Last week, in his blog post “Sustainable Affordability”, President Roth officially laid out his plan to scale back Wesleyan’s need-blind policy. By becoming need-aware for a small portion of the applicant pool, Wesleyan will no longer wait until after admissions decisions are made to budget for financial aid for the year and, as a result, will be able to cap tuition increases without raising loan levels.
In his blog post, President Roth presented the plan as a way to prevent Wesleyan from becoming less affordable: it will allow Wesleyan to keep tuition increases to levels near inflation and to give generous financial aid packages with minimal loan levels to students who attend Wesleyan. Still, the plan has upset many students, alumni, and parents because it goes against a principle that we hold dear, namely that Wesleyan will make admissions decisions without considering an applicant’s ability to pay. In other words, how can Wesleyan criticize and challenge socio-economic inequality, if its admissions policy reinforces that very inequality by offering an advantage to students from wealthier families? Many community members are also concerned that the plan will decrease the future socioeconomic diversity of Wesleyan.
President Roth, who originally regarded preserving need-blind for domestic, first-year applicants as a core tenet of his strategic plan, views his proposal as a last resort or a necessary evil, with only two alternatives: either raising tuition and loans to steep and unsustainable levels or significantly compromising the quality of a Wesleyan education. To his credit, President Roth has made scores of cuts during his tenure and has cancelled two major capital projects in an effort to save money and redirect funds towards financial aid. Yet, whether there is more room for cost-savings and revenue generation that does not significantly compromise the quality of education remains an open question. President Roth claims that the administration has already made all the possible cuts of inessentials and has already explored all the possible revenue generating options. But what if students had the chance to brainstorm cost-saving measures and give direct budget input? Put differently, if students are willing to protest the scaling back of need-blind, they should also be prepared to propose alternative cost-saving solutions that will defray the real costs of a need-blind policy.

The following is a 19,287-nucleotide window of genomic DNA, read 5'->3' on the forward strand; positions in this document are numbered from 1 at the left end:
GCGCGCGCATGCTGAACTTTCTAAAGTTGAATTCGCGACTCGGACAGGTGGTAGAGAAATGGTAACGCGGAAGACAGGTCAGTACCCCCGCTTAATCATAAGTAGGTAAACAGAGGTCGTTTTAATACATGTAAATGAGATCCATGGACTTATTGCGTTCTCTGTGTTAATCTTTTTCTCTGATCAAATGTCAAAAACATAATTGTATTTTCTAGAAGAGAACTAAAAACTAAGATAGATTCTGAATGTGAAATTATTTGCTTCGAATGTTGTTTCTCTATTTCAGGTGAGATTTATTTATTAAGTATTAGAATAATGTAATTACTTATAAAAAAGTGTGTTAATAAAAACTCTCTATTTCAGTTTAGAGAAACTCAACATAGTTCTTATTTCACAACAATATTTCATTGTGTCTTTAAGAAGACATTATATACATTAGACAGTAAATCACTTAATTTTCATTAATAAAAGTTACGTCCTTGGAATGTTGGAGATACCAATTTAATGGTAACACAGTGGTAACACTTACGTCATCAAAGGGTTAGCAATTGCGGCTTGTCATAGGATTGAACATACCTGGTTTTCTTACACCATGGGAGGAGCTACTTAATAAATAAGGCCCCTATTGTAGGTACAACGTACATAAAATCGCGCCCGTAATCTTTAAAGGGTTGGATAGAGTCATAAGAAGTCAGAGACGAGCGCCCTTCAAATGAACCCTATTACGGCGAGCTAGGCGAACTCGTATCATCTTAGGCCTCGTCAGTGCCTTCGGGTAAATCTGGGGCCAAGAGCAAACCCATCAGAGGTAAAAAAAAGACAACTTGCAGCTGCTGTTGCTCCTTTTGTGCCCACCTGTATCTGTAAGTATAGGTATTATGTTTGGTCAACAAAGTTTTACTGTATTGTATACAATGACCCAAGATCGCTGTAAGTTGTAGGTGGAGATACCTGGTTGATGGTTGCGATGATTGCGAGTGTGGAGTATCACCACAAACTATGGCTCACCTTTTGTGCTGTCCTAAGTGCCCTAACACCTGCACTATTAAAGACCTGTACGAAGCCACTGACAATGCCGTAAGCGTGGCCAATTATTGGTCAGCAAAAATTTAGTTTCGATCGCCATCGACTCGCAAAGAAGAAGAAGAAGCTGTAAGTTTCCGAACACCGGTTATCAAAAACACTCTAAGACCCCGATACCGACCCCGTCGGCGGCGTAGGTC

In this spirit, I am proposing the creation of a Student Budget Sustainability Task Force, charged with identifying areas for cuts and devising creative ideas for new revenue and costs savings. This group of committed students would meet intensively and work assiduously to make recommendations to the administration before the Board of Trustees meets again in November, and no need-blind related decisions should be finalized until then. The Task Force would also work to supplement President Roth’s proposal for a three-year bachelor’s degree track by brainstorming other ways to make Wesleyan more affordable for all students.
For this task force to be effective, it will need to have access to budget information in great depth and have the opportunity to ask administrators specific budget questions. It will also need to know the full range of cuts that were considered or implemented in the past and the magnitude of various cuts relative to the amount needed to preserve need-blind financial aid for domestic, first-year applicants. Lastly, it will need to collaborate extensively with the faculty and administrators who, like students, will feel the effects of any budget cuts.
Wesleyan students are smart and creative problem-solvers, and with the necessary information and scholarship, may be able to come up with some powerful ideas to improve the budget sustainability and affordability of Wesleyan. The Task Force will also provide students with an invaluable educational experience, one that embodies the “practical idealism” central to Wesleyan’s mission.
Wesleyan is in a tough financial position, and creating the Budget Sustainability Task Force does not guarantee any major results. That being said, the administration should give the student solution a chance, going beyond token transparency to empower students to help meaningfully address Wesleyan’s financial issues.
– Zachary Malter ’13, Student Body President